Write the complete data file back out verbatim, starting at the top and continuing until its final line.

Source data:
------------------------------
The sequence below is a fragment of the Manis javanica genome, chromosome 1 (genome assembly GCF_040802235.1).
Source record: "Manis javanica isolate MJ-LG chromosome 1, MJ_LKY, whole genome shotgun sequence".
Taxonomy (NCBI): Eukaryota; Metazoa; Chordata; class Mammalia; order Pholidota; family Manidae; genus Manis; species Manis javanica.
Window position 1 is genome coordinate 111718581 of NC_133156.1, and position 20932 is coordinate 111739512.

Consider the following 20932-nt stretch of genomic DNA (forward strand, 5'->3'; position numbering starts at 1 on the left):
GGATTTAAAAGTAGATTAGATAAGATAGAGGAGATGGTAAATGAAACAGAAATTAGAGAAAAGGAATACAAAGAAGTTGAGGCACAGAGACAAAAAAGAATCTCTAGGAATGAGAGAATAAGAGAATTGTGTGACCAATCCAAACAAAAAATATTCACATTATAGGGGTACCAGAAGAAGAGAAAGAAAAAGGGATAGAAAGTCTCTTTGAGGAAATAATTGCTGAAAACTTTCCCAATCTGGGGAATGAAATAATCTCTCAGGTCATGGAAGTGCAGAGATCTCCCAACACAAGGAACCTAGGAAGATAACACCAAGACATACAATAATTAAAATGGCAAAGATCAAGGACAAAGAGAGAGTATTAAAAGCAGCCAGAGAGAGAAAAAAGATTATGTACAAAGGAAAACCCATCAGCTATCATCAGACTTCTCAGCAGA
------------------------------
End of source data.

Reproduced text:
The sequence below is a fragment of the Manis javanica genome, chromosome 1 (genome assembly GCF_040802235.1).
Source record: "Manis javanica isolate MJ-LG chromosome 1, MJ_LKY, whole genome shotgun sequence".
Taxonomy (NCBI): Eukaryota; Metazoa; Chordata; class Mammalia; order Pholidota; family Manidae; genus Manis; species Manis javanica.
Window position 1 is genome coordinate 111718581 of NC_133156.1, and position 20932 is coordinate 111739512.

Consider the following 20932-nt stretch of genomic DNA (forward strand, 5'->3'; position numbering starts at 1 on the left):
GGATTTAAAAGTAGATTAGATAAGATAGAGGAGATGGTAAATGAAACAGAAATTAGAGAAAAGGAATACAAAGAAGTTGAGGCACAGAGACAAAAAAGAATCTCTAGGAATGAGAGAATAAGAGAATTGTGTGACCAATCCAAACAAAAAATATTCACATTATAGGGGTACCAGAAGAAGAGAAAGAAAAAGGGATAGAAAGTCTCTTTGAGGAAATAATTGCTGAAAACTTTCCCAATCTGGGGAATGAAATAATCTCTCAGGTCATGGAAGTGCAGAGATCTCCCAACACAAGGAACCTAGGAAGATAACACCAAGACATACAATAATTAAAATGGCAAAGATCAAGGACAAAGAGAGAGTATTAAAAGCAGCCAGAGAGAGAAAAAAGATTATGTACAAAGGAAAACCCATCAGCTATCATCAGACTTCTCAGCAGA